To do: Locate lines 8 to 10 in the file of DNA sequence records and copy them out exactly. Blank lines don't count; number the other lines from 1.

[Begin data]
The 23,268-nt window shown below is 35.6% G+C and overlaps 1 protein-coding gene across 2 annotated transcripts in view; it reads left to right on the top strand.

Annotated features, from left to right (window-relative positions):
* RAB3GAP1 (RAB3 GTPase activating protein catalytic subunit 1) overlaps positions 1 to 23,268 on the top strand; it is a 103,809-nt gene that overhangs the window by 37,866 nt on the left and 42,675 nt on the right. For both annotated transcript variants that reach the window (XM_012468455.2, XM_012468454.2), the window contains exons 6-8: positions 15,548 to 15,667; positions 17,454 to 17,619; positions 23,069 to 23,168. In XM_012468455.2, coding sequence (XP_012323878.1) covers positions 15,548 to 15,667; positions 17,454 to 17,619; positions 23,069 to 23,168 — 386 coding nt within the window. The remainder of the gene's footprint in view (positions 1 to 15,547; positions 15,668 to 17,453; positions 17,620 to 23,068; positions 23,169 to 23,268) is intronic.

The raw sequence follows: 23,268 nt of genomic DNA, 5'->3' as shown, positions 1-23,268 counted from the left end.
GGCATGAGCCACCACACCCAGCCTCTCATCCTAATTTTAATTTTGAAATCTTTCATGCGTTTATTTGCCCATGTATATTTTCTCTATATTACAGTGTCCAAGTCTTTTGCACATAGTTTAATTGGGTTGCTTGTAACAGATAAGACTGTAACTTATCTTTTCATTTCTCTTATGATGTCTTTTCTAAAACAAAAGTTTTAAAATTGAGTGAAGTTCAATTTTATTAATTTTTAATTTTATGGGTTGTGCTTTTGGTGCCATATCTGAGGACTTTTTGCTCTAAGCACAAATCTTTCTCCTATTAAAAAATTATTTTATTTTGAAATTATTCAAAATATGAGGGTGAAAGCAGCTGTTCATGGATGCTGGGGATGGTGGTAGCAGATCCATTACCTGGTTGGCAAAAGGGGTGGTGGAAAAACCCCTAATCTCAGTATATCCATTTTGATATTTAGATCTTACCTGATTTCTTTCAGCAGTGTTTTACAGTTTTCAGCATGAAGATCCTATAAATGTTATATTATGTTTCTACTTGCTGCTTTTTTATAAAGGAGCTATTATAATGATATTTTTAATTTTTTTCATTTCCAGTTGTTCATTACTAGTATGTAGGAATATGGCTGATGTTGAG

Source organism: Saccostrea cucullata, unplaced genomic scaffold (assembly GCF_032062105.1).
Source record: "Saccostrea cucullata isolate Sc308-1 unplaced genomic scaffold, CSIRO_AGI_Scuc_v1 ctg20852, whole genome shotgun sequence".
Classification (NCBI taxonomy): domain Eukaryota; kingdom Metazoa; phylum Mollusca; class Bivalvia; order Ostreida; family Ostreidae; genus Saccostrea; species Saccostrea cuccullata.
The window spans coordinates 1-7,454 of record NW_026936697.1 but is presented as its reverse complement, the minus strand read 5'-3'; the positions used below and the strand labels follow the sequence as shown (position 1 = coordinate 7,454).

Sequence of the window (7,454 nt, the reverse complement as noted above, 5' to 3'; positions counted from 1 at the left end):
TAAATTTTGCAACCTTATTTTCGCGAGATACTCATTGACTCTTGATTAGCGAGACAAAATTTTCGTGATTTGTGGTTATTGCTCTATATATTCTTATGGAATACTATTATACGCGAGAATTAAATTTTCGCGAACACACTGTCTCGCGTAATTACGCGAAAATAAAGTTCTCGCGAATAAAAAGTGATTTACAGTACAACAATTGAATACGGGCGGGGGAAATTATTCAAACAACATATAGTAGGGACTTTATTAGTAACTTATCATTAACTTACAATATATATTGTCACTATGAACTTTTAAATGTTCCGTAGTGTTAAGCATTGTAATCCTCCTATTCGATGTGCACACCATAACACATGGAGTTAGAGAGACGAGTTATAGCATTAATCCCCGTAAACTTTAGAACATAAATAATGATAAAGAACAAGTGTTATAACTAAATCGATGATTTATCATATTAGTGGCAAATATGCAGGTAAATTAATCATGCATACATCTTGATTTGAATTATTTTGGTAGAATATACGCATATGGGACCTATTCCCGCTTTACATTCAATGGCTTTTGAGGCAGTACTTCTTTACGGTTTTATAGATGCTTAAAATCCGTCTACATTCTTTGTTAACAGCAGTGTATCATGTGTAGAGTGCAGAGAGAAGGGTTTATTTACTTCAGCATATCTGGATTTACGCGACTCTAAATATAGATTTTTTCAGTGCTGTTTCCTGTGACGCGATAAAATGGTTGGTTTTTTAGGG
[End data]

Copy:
Classification (NCBI taxonomy): domain Eukaryota; kingdom Metazoa; phylum Mollusca; class Bivalvia; order Ostreida; family Ostreidae; genus Saccostrea; species Saccostrea cuccullata.
The window spans coordinates 1-7,454 of record NW_026936697.1 but is presented as its reverse complement, the minus strand read 5'-3'; the positions used below and the strand labels follow the sequence as shown (position 1 = coordinate 7,454).

Sequence of the window (7,454 nt, the reverse complement as noted above, 5' to 3'; positions counted from 1 at the left end):